The HP LaserJet series has become one of the most popular printers on the market, and with good reason—they’re affordable and reliable. They can create great-looking documents and images in just about any setting. However, your HP printer doesn’t just work by itself—it needs you to provide it with constant care and maintenance to keep it running smoothly. One of the most common problems users run into with their HP printer is that it stops printing out documents altogether, usually because of some mechanical or electrical issue inside the printer itself.
Identify the issues
The first step in diagnosing your printer is to identify what is wrong with it. This can be tricky, depending on how you use your printer. Still, generally, it’s a good idea to start by looking at common issues that plague printers of all brands: Lack of ink Cartridge or drum unit failure, Paper jams, Intermittent power, Flashing lights, Water damage Defective software Step 2 – Research solutions: The next step is to repair your printer through Fidelity Copier. For example, suppose you’re dealing with paper jams. In that case, plenty of resources online can walk you through solutions like re-calibrating sensors and disassembling your printer to remove jammed paper.
Gather tools and supplies
Put together your toolkit by collecting all of your tools and supplies. These should include screwdrivers, wire cutters, needle-nose pliers, a marker for labeling cables, masking tape, an antistatic wrist strap, a soldering iron, and solder. Plug in your printer to see if it works – it’s not uncommon for printers to break down in inconvenient ways that don’t allow them to be turned on easily. Don’t have your printer? Check with neighbors or friends to see if they have one you can borrow; depending on what happens when you power up your printer (if nothing lights up but you hear buzzing sounds or if nothing at all happens), you may need different tools or supplies for either scenario.
Assess your budget
Before you begin, take a look at your finances. What money is available for purchasing a new printer? If you have an older printer or one that doesn’t work well, note how much it cost to purchase and use in previous years. You might find that buying a new printer makes more sense than repairing an old one. If you have zeroed in on your target make and model of printer, check out some consumer reviews on retail sites like Amazon before making a final decision.
Clean your ink cartridge(s)
If your cartridge is smudged or smeared, try cleaning it with a paper towel. Lightly dampen the towel with water, then wipe over all sides of your cartridge. Dampening a paper towel with soapy water can also effectively remove dried ink from the cartridge(s). Remove any residue left behind by washing it away under running water. Let your cartridge dry completely before reinstalling it into your printer. Step 5 – Reset your printer: You may need to reset your printer if an error message appears on its display screen when you attempt to print after installing a new cartridge. To reset your printer, follow these steps: Press and hold down both Cancel and Stop/Reset buttons for three seconds; release them; press the Stop/Reset button once; press the OK button twice; wait until the screen displays Ready; release buttons. Your printer should now be reset and ready to use.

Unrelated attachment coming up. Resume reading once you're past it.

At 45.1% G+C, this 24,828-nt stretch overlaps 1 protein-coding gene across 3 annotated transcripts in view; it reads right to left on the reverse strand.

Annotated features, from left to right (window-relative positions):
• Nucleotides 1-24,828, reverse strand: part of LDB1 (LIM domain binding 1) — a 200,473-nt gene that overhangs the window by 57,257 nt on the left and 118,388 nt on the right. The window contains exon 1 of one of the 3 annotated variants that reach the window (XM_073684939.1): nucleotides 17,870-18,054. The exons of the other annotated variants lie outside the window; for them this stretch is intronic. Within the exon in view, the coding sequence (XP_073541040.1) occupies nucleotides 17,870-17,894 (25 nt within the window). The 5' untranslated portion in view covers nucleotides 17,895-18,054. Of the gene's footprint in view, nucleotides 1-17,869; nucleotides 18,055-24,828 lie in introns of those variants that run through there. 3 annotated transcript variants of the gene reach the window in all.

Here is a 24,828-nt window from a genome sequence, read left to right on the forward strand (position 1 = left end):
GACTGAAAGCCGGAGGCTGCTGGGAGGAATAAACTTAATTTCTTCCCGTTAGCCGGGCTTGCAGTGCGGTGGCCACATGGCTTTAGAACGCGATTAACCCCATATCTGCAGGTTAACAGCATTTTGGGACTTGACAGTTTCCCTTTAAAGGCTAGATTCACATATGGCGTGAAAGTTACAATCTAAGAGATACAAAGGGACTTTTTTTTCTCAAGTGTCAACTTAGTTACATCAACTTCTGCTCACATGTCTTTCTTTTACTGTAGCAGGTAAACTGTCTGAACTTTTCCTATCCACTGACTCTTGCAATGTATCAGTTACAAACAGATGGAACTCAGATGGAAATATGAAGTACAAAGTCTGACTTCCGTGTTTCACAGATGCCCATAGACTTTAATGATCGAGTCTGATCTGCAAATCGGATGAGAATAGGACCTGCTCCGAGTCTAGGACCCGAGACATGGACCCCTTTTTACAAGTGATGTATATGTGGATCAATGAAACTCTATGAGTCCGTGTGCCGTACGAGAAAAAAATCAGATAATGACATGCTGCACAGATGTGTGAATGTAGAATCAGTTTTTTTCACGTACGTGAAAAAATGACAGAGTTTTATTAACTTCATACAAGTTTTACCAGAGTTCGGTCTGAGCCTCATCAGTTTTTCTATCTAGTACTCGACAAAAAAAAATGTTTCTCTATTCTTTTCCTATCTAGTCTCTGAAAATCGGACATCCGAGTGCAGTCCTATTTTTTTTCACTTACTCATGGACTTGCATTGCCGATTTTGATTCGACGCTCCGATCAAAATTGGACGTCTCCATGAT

Use an on-screen tool
Before contacting a printer repair technician, you can take some troubleshooting steps on your own. Most of these don’t involve an actual printer repair—just troubleshooting to ensure that your printer is in good working order. For example, it’s usually easy to remove paper jams using an extraction tool: The instructions will tell you where to insert it into the printer—usually under a side panel or inside a drawer—and then push gently until all the paper is extracted. (You might want to take it to a tech if you can’t figure out how to do so.) Don’t touch any buttons or move any levers while doing so. You could potentially cause damage or ruin other parts of your printer.
Remove, clean, and reinstall the print head
If you’re troubleshooting your HP printer, one of your first steps will be removing, cleaning, and reinstalling its print head. The print head is a separate part from both its ink cartridges (the thing you might traditionally think of as the printer) and its fuser assembly—the part responsible for heating papers and pressing them onto the ink. If your printer isn’t printing at all, it could be something as simple as a clogged ink cartridge or damaged fuser or something more complicated like a faulty pin on the print head itself. You can’t tell which is which without removing and reinstalling both parts.
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Ask an expert at your local computer store or search hp printer support online. Many sites will walk you through specific printer problems, such as how to fix a paper jam or if your printer is in perfect working order. If all else fails, call HP; it probably won’t be free, but it can be worth it for a company as big as HP to help figure out what’s going on with your office equipment. Note: All printers have different troubleshooting methods, so finding printer problems isn’t exactly helpful—for example, some printers automatically head online for help when something goes wrong.